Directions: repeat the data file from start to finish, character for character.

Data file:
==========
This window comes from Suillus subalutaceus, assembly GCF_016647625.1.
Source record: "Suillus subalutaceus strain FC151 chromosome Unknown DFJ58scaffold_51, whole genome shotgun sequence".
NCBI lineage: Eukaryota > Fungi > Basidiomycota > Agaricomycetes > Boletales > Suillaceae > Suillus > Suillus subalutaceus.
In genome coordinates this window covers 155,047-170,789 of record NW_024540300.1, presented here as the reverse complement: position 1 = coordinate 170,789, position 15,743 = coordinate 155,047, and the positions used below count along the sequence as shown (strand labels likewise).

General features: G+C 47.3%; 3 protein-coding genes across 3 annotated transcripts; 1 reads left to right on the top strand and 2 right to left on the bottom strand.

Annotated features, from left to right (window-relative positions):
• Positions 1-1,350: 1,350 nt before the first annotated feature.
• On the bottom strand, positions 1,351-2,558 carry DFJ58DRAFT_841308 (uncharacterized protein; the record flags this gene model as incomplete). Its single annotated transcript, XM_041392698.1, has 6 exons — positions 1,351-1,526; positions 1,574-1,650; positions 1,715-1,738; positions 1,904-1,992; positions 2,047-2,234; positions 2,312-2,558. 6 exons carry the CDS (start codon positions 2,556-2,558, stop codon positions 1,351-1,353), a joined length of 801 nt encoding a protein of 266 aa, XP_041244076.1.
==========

This window comes from Suillus subalutaceus, assembly GCF_016647625.1.
Source record: "Suillus subalutaceus strain FC151 chromosome Unknown DFJ58scaffold_51, whole genome shotgun sequence".
NCBI lineage: Eukaryota > Fungi > Basidiomycota > Agaricomycetes > Boletales > Suillaceae > Suillus > Suillus subalutaceus.
In genome coordinates this window covers 155,047-170,789 of record NW_024540300.1, presented here as the reverse complement: position 1 = coordinate 170,789, position 15,743 = coordinate 155,047, and the positions used below count along the sequence as shown (strand labels likewise).

General features: G+C 47.3%; 3 protein-coding genes across 3 annotated transcripts; 1 reads left to right on the top strand and 2 right to left on the bottom strand.

Annotated features, from left to right (window-relative positions):
• Positions 1-1,350: 1,350 nt before the first annotated feature.
• On the bottom strand, positions 1,351-2,558 carry DFJ58DRAFT_841308 (uncharacterized protein; the record flags this gene model as incomplete). Its single annotated transcript, XM_041392698.1, has 6 exons — positions 1,351-1,526; positions 1,574-1,650; positions 1,715-1,738; positions 1,904-1,992; positions 2,047-2,234; positions 2,312-2,558. 6 exons carry the CDS (start codon positions 2,556-2,558, stop codon positions 1,351-1,353), a joined length of 801 nt encoding a protein of 266 aa, XP_041244076.1.